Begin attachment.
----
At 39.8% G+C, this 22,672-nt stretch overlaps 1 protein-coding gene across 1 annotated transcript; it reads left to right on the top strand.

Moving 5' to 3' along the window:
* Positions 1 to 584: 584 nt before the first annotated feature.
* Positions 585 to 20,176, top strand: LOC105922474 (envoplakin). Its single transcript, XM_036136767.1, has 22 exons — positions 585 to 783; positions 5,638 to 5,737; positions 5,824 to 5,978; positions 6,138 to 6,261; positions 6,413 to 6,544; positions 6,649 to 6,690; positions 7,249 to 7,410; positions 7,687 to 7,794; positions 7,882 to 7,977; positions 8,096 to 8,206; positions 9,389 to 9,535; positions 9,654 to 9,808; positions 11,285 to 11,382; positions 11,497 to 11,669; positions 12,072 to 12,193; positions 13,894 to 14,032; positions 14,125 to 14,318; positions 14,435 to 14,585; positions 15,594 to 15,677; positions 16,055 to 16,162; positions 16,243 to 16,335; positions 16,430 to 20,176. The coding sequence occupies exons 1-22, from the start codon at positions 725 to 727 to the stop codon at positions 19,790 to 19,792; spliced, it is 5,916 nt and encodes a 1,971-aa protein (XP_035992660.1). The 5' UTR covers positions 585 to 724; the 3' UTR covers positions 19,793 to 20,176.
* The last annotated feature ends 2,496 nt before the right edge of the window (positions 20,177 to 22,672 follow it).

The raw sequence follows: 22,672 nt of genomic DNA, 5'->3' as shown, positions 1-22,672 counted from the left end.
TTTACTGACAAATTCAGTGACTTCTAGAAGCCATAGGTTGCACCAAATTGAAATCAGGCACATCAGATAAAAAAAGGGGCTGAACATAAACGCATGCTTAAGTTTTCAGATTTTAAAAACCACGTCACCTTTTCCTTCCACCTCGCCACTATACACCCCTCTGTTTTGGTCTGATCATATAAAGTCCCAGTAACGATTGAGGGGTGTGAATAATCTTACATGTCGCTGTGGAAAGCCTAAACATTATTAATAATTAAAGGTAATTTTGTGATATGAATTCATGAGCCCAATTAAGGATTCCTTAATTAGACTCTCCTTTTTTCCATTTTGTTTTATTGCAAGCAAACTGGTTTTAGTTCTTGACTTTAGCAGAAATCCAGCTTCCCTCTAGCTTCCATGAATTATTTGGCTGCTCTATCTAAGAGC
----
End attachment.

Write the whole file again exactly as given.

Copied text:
At 39.8% G+C, this 22,672-nt stretch overlaps 1 protein-coding gene across 1 annotated transcript; it reads left to right on the top strand.

Moving 5' to 3' along the window:
* Positions 1 to 584: 584 nt before the first annotated feature.
* Positions 585 to 20,176, top strand: LOC105922474 (envoplakin). Its single transcript, XM_036136767.1, has 22 exons — positions 585 to 783; positions 5,638 to 5,737; positions 5,824 to 5,978; positions 6,138 to 6,261; positions 6,413 to 6,544; positions 6,649 to 6,690; positions 7,249 to 7,410; positions 7,687 to 7,794; positions 7,882 to 7,977; positions 8,096 to 8,206; positions 9,389 to 9,535; positions 9,654 to 9,808; positions 11,285 to 11,382; positions 11,497 to 11,669; positions 12,072 to 12,193; positions 13,894 to 14,032; positions 14,125 to 14,318; positions 14,435 to 14,585; positions 15,594 to 15,677; positions 16,055 to 16,162; positions 16,243 to 16,335; positions 16,430 to 20,176. The coding sequence occupies exons 1-22, from the start codon at positions 725 to 727 to the stop codon at positions 19,790 to 19,792; spliced, it is 5,916 nt and encodes a 1,971-aa protein (XP_035992660.1). The 5' UTR covers positions 585 to 724; the 3' UTR covers positions 19,793 to 20,176.
* The last annotated feature ends 2,496 nt before the right edge of the window (positions 20,177 to 22,672 follow it).

The raw sequence follows: 22,672 nt of genomic DNA, 5'->3' as shown, positions 1-22,672 counted from the left end.
TTTACTGACAAATTCAGTGACTTCTAGAAGCCATAGGTTGCACCAAATTGAAATCAGGCACATCAGATAAAAAAAGGGGCTGAACATAAACGCATGCTTAAGTTTTCAGATTTTAAAAACCACGTCACCTTTTCCTTCCACCTCGCCACTATACACCCCTCTGTTTTGGTCTGATCATATAAAGTCCCAGTAACGATTGAGGGGTGTGAATAATCTTACATGTCGCTGTGGAAAGCCTAAACATTATTAATAATTAAAGGTAATTTTGTGATATGAATTCATGAGCCCAATTAAGGATTCCTTAATTAGACTCTCCTTTTTTCCATTTTGTTTTATTGCAAGCAAACTGGTTTTAGTTCTTGACTTTAGCAGAAATCCAGCTTCCCTCTAGCTTCCATGAATTATTTGGCTGCTCTATCTAAGAGC